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Samaritan’s Purse has brought three severely injured Tanzanian children, the only survivors of a bus accident that killed 35 people and recently made world news, to the United States. They will be receiving specialized trauma care at a hospital in Sioux City, Iowa.

On Friday, May 12, Samaritan’s Purse sent our DC-8 airplane to Tanzania to pick up the children—Wilson, a 12-year-old boy; Sadhia, a 12-year-old girl; and Doreen, a 13-year-old girl. Their mothers have accompanied them on the journey, along with a Tanzanian doctor and nurse, as well as Ed Morrow, director of World Medical Mission, the medical arm of Samaritan’s Purse. They all arrived in Charlotte late Sunday night, May 14.

Update: The children are resting well at Carolinas Medical Center and are expected to be transported to Mercy Medical Center in Sioux City today. “I appreciate the Carolinas Medical Center responding quickly overnight to accommodate these children,” Franklin Graham said. (as of May 15)]
“When I heard about the tragic bus accident in Tanzania and the three children who survived, I knew Samaritan’s Purse had to do everything we could to help,” President Franklin Graham said.

Thirty-two of the children’s primary school classmates and three adults—two teachers and the driver—were killed in the May 6 crash when their bus plunged off a gravel road into a steep ravine in remote northern Tanzania. They were on the way to another school to take an exam when the accident occurred. Tanzania President John Magufuli called the accident a national tragedy.

How the plight of the surviving children came to the attention of Franklin Graham is providential at every step and begins with three missionaries who acted as Good Samaritans at the scene of the horrifying crash. The missionaries, serving with Siouxland Tanzania Education Medical Ministries (STEMM), happened upon the accident moments after it occurred.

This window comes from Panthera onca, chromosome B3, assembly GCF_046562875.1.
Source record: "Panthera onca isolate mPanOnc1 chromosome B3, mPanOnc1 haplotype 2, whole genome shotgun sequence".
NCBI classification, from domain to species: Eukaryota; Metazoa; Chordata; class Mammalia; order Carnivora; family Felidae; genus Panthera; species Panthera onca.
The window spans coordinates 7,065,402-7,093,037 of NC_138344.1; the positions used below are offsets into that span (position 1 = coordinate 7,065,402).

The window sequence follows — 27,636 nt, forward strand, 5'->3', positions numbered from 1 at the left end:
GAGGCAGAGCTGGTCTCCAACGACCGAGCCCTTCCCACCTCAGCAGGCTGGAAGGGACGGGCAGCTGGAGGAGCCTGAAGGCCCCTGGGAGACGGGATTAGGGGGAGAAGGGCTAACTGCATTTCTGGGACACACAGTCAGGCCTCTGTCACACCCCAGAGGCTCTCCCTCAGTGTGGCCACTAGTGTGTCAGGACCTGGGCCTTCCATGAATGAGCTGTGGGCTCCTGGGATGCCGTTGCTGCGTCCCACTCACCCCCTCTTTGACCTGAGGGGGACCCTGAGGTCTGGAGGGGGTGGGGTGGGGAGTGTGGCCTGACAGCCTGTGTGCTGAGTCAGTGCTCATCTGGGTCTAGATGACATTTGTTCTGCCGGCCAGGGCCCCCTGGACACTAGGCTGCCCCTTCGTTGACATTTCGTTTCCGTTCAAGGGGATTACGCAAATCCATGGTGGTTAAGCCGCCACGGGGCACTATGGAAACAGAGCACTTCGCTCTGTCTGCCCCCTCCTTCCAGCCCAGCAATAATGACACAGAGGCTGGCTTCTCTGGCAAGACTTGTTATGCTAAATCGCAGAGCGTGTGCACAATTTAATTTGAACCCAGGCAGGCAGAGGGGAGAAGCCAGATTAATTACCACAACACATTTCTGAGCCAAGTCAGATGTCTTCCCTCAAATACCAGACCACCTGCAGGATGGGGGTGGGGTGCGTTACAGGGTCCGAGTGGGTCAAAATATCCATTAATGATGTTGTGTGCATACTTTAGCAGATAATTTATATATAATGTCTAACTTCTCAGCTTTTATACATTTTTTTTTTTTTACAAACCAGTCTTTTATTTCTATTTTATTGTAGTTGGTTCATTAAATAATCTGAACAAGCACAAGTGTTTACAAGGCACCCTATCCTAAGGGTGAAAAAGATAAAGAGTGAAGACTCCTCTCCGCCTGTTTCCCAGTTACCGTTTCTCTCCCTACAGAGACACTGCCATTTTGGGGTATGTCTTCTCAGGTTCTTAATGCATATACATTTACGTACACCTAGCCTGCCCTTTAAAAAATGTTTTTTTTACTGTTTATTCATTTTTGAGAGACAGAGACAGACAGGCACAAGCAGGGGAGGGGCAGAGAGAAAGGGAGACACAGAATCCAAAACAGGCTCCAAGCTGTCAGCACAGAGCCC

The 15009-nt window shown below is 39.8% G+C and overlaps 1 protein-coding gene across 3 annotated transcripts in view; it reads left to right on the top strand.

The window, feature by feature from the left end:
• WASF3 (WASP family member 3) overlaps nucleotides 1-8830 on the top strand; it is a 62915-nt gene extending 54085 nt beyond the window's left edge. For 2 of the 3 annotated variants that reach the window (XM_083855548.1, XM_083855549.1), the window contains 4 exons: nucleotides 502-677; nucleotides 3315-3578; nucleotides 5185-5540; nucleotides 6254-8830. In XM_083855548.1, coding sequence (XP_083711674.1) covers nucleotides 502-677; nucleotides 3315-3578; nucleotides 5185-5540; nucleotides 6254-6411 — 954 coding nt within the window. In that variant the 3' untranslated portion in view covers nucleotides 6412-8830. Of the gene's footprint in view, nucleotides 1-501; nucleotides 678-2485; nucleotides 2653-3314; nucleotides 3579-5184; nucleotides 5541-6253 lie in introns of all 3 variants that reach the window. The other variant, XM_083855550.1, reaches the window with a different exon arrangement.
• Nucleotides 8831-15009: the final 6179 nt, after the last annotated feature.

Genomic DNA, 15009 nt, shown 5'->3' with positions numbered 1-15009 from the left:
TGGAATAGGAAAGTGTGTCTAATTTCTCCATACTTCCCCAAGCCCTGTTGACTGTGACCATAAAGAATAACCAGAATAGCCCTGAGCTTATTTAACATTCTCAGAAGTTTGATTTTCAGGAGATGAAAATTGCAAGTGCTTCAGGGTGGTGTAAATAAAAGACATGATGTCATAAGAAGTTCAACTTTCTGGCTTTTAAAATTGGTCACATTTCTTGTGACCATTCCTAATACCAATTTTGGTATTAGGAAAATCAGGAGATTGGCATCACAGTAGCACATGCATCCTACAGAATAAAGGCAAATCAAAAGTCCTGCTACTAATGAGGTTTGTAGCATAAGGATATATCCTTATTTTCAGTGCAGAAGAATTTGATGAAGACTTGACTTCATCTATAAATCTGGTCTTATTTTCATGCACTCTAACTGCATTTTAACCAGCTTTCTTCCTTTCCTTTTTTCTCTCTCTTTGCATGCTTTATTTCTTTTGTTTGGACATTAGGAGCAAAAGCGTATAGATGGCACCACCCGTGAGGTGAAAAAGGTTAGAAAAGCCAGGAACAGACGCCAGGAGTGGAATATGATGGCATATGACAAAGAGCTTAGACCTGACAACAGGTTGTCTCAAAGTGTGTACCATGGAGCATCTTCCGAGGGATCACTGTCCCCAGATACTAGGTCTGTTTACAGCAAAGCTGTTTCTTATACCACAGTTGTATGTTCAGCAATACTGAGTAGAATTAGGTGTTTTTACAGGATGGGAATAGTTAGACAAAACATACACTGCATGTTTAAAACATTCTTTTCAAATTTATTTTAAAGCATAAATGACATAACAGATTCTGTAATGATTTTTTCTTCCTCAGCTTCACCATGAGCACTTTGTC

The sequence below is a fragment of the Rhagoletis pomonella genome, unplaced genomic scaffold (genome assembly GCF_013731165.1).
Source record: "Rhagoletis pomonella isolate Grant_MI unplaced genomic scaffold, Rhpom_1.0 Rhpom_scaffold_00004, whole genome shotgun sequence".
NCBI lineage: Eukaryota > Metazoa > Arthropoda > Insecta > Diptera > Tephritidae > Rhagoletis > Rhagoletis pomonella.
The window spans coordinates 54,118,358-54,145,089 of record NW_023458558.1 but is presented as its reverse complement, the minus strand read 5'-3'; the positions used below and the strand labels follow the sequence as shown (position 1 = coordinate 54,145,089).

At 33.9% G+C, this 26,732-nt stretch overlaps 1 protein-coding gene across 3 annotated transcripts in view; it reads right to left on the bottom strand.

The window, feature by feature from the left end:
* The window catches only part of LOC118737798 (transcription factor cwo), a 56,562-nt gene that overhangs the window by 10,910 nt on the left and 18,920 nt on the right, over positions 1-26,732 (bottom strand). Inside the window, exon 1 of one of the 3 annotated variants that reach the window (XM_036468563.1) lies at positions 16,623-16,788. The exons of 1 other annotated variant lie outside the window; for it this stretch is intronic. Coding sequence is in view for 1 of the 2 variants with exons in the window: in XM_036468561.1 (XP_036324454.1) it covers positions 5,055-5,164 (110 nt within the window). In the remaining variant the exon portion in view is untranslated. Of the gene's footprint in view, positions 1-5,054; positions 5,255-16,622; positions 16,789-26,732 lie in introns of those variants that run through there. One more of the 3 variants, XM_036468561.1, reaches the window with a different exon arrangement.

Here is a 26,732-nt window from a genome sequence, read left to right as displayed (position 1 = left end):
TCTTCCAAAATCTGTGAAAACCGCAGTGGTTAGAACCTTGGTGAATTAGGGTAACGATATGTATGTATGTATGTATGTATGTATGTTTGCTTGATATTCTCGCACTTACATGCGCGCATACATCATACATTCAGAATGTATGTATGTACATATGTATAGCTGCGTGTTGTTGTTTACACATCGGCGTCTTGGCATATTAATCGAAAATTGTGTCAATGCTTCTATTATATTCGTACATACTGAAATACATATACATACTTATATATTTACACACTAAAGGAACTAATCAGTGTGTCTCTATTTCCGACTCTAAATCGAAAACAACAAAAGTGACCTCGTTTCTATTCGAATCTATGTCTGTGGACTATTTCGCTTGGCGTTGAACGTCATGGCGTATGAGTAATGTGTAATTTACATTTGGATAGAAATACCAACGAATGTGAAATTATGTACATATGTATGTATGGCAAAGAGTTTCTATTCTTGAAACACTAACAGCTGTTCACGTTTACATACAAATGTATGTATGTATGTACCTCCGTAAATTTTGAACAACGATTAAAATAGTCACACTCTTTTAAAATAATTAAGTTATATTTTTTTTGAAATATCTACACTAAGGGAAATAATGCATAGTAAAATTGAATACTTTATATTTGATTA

Jumping out of their vehicle and rushing to join others already scurrying to help were Jennifer Milby, a licensed nurse practitioner; Manda Volkers, a nurse with 25 years of experience; and Kevin Negaard, the executive director of Sunnybrook Church in Sioux City.
As they pulled bodies from the wreckage, the missionaries found three children who, despite massive injuries, still had heartbeats. After stabilizing them, the missionaries helped put them into arriving ambulances, which rushed them to a local hospital.

“Kevin, Jennifer, and Manda were by the sovereignty of God late by an hour and a half that morning to where they were going,” explained Dr. Steven Meyer, a Sioux City orthopedic surgeon and STEMM’s co-founder and board president.

“If they had been two minutes earlier, they never would have seen it, and they never would have known about it. “There’s no question that God put them there at that point in time,” Dr. Meyer added.

The three visited Wilson, Sadhia, and Doreen at the hospital the next day and thanked God they were alive and stabilized. But the team knew the children needed much more extensive medical care beyond what local hospitals could provide. That’s when they sensed that God wanted them to do everything they could to bring them to America. They approached Dr. Meyer and other board members who were also in Tanzania for that trip and told them of their conviction.
They discussed it, prayed about it, and contacted medical personnel at the Mercy Medical Center in Sioux City as to its feasibility. They received the green light.

Now they had to receive approval from the Tanzanian government. At the same time, how would the children be transported to Iowa? Major pieces of the puzzle still had to be solved. The STEMM team prayed for God’s direction. Over the next 72 hours, His provision became clear.

God Answers Many Prayers